I think I surprised him as much as I surprised myself.
“You know, actually….yes. I think I might be able to do that. Will you email me the details? I will definitely see what I can do.”
I pass him one of my business cards. He gives me a Denver Police brochure – complete with all of the services that community resource officers provide: mediation, protection, check-ins, support. A broad range of services are listed, I can’t help but think that this could be the most under-utilized resource at the disposal for communities all over Denver.
He thanks me for the conversation and wisdom. I echo the same sentiments, particularly in gratitude for the number of years he has served the Denver area.
The conversation stuck with me the rest of the weekend.
It stuck with me as I took a Burmese friend of mine back to her apartment in North Denver. I carried some of her food back into her apartment. As we opened her small, rickety door, she explained in broken English that the landlord had ordered a twice monthly bug-spray prevention. That means, she elaborated, that she can’t keep her apartment organized. It’s always in disarray. Things are never put away. She’s never quite settled. She chuckles though and assures me, “don’t worry. My room is next to the office – at least I am safe.”
What if individuals and community members crossed boundaries and entered these homes? How, exactly, could they be transformed?
It stuck with me as I marched with the Returned Peace Corps Volunteers of Colorado along the Pride route from Cheesman to Civic Center. My sunglasses hid my tear-stained eyes. I was in awe of the encouragement, positivity, and palpable sense of unity around me. It was one of the most tangible experiences with community that I have had. With thousands lined the street, shouting, cheering, and clapping – I also prayed silently.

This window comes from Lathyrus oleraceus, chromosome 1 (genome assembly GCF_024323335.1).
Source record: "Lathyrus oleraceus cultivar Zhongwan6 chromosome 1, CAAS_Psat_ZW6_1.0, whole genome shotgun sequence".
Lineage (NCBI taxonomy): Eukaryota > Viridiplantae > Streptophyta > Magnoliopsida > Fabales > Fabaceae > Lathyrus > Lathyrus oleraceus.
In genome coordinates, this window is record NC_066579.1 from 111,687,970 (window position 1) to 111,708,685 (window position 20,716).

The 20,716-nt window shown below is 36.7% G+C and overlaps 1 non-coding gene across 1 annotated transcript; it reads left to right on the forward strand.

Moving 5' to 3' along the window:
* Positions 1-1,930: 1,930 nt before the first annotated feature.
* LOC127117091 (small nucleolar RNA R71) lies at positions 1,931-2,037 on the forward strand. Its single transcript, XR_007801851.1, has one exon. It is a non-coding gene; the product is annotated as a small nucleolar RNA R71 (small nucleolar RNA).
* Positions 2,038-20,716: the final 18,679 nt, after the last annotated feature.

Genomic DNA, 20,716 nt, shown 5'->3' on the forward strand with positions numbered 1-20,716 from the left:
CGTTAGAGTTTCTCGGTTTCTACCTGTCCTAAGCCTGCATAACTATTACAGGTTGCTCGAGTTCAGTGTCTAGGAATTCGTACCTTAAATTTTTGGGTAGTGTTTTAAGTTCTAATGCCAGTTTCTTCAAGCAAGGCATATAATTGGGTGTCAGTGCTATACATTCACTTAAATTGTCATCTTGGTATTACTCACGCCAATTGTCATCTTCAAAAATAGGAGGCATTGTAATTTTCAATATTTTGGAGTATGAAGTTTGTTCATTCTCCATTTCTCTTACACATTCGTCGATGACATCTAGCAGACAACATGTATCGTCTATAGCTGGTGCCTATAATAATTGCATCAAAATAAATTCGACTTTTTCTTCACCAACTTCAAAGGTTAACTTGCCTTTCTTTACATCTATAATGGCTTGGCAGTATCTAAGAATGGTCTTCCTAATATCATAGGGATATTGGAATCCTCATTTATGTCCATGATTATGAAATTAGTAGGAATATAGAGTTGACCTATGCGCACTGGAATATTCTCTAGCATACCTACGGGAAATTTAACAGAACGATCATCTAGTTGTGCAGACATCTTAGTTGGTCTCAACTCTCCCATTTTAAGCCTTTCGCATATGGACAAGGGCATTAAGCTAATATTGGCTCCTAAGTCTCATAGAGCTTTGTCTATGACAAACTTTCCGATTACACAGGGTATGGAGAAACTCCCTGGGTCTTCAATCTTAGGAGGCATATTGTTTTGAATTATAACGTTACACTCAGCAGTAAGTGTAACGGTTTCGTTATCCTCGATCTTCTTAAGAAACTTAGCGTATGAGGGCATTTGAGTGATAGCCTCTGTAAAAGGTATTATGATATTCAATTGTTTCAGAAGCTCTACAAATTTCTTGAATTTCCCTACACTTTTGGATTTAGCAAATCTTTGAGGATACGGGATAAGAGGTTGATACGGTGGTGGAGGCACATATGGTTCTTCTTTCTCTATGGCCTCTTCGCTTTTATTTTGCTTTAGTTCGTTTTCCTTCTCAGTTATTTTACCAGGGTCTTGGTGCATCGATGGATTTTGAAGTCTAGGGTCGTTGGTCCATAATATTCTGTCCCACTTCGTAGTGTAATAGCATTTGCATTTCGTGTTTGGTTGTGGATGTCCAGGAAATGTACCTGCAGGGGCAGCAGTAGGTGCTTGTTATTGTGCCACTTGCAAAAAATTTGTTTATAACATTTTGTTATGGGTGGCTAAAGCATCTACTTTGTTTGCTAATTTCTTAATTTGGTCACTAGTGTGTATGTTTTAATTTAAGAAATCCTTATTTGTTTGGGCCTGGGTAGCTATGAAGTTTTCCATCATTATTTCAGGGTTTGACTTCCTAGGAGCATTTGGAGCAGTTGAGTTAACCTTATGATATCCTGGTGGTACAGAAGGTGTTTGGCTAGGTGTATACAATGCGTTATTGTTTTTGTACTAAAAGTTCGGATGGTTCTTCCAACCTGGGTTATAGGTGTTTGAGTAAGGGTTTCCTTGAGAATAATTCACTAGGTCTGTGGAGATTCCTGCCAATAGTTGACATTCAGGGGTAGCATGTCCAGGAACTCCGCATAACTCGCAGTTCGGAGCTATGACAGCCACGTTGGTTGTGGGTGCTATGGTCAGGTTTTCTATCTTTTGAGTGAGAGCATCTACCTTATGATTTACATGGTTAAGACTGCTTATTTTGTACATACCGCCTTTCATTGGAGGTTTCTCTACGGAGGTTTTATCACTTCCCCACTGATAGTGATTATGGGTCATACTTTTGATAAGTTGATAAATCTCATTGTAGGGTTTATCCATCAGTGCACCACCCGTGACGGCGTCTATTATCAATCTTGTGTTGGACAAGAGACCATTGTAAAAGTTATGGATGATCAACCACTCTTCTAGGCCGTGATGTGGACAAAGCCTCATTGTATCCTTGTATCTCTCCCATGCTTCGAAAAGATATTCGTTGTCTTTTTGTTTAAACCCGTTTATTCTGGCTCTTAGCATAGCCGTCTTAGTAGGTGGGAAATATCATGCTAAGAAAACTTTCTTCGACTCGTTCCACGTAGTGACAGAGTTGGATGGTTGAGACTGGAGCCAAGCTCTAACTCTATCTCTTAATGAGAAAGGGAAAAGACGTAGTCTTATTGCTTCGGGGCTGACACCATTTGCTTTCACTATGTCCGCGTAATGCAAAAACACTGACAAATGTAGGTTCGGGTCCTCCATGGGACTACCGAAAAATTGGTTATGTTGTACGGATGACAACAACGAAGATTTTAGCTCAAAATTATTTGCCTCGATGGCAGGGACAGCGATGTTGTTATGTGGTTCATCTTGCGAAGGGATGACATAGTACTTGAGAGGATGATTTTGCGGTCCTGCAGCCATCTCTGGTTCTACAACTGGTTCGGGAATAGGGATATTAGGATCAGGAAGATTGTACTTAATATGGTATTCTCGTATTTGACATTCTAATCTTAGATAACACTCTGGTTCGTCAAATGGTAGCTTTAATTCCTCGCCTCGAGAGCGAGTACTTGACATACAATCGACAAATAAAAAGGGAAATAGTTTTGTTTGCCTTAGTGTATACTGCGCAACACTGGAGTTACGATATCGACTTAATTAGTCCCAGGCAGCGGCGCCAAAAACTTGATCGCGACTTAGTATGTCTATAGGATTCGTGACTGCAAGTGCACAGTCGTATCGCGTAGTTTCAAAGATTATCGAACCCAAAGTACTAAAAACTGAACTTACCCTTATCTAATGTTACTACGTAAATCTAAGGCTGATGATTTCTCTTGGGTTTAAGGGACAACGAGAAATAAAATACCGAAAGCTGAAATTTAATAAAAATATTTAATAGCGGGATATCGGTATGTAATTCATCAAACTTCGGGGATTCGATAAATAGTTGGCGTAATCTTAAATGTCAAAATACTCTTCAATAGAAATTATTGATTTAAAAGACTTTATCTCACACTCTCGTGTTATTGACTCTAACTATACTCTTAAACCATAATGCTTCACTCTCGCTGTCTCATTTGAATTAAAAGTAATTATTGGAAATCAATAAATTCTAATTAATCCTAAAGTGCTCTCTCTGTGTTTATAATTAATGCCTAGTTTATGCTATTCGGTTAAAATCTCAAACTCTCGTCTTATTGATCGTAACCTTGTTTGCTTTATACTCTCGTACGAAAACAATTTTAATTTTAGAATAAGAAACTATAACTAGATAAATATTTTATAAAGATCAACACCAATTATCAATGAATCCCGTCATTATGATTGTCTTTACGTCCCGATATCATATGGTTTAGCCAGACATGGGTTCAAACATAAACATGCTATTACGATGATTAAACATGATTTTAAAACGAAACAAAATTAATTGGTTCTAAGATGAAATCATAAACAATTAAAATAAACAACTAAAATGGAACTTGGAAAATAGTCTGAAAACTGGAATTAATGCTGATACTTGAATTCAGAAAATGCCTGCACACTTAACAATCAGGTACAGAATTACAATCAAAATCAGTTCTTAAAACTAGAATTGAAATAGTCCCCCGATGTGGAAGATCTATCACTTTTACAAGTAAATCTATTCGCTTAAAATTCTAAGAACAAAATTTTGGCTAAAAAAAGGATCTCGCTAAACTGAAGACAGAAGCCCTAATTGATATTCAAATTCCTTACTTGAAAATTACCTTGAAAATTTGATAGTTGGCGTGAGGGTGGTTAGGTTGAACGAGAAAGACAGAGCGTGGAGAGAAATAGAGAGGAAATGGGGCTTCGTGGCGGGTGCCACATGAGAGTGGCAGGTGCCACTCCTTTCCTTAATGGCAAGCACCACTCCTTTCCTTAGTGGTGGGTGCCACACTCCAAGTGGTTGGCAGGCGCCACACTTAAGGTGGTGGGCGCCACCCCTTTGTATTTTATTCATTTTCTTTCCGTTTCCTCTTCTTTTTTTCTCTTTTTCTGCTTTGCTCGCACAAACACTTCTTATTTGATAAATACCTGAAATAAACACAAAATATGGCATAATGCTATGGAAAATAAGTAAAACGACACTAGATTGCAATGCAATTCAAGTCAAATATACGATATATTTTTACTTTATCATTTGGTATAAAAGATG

Enough. Enough marginalization. Enough hate. Enough. Enough. Enough. Let us live into the joy prepared for us. Let us proclaim the righteousness of life itself. Let us give thanks for the greatest gift we have received. Life. Life. Life. Always life.
I lost my voice from cheering so loudly. I was proud to proclaim that loving people – really, sacrificially, and honestly – could perhaps be the most powerful thing we ever do to make the world better. God loves His people. I hold unswervingly dear to this. Just because we are broken doesn’t mean we can’t keep going. The gospel is a working, active acknowledgement that yes! We are free.
This isn’t a “bleeding heart” speaking – this is me. A woman totally smitten by Jesus – and by the people He has continually brought into my life at just the right time. Whether it be cops, Rwandans, family, refugees, or friends at the Pride March, I accept and embrace it all. This, my friends, is life.
Honor World Refugee Day.
May we support, honor, strengthen, encourage, and most importantly, be-friend individuals and groups seeking a new home and community.Multiculturalism, built with genuine hearts, can be a very beautiful thing.
You never know what someone has been through. My friends have seen the horrors of war; have felt the pangs of famine; and have been victims of the most unimaginable social injustices, from oppression, to rape, to persecution. No narrative is the same – listen, and you will see. Listen, and perhaps your world will be changed permanently.